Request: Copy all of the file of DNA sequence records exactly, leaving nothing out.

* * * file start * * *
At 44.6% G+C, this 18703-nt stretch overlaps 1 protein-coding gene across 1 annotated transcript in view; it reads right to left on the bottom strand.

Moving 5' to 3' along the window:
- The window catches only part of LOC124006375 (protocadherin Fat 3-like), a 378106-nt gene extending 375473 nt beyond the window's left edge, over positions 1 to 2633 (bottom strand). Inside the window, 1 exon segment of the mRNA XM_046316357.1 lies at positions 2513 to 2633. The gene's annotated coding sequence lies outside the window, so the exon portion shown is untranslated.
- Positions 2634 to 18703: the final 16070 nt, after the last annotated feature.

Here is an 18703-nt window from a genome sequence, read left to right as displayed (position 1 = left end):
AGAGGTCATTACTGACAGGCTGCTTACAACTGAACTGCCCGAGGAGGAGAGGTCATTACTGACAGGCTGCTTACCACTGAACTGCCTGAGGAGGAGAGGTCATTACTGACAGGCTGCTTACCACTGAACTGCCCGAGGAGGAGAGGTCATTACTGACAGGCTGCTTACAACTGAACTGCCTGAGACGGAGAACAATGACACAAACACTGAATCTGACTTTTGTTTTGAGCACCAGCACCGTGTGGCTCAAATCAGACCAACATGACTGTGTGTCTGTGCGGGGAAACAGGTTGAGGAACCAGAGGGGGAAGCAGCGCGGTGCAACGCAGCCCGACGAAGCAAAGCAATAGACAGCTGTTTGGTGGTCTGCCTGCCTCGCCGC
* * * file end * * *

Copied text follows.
At 44.6% G+C, this 18703-nt stretch overlaps 1 protein-coding gene across 1 annotated transcript in view; it reads right to left on the bottom strand.

Moving 5' to 3' along the window:
- The window catches only part of LOC124006375 (protocadherin Fat 3-like), a 378106-nt gene extending 375473 nt beyond the window's left edge, over positions 1 to 2633 (bottom strand). Inside the window, 1 exon segment of the mRNA XM_046316357.1 lies at positions 2513 to 2633. The gene's annotated coding sequence lies outside the window, so the exon portion shown is untranslated.
- Positions 2634 to 18703: the final 16070 nt, after the last annotated feature.

Here is an 18703-nt window from a genome sequence, read left to right as displayed (position 1 = left end):
AGAGGTCATTACTGACAGGCTGCTTACAACTGAACTGCCCGAGGAGGAGAGGTCATTACTGACAGGCTGCTTACCACTGAACTGCCTGAGGAGGAGAGGTCATTACTGACAGGCTGCTTACCACTGAACTGCCCGAGGAGGAGAGGTCATTACTGACAGGCTGCTTACAACTGAACTGCCTGAGACGGAGAACAATGACACAAACACTGAATCTGACTTTTGTTTTGAGCACCAGCACCGTGTGGCTCAAATCAGACCAACATGACTGTGTGTCTGTGCGGGGAAACAGGTTGAGGAACCAGAGGGGGAAGCAGCGCGGTGCAACGCAGCCCGACGAAGCAAAGCAATAGACAGCTGTTTGGTGGTCTGCCTGCCTCGCCGC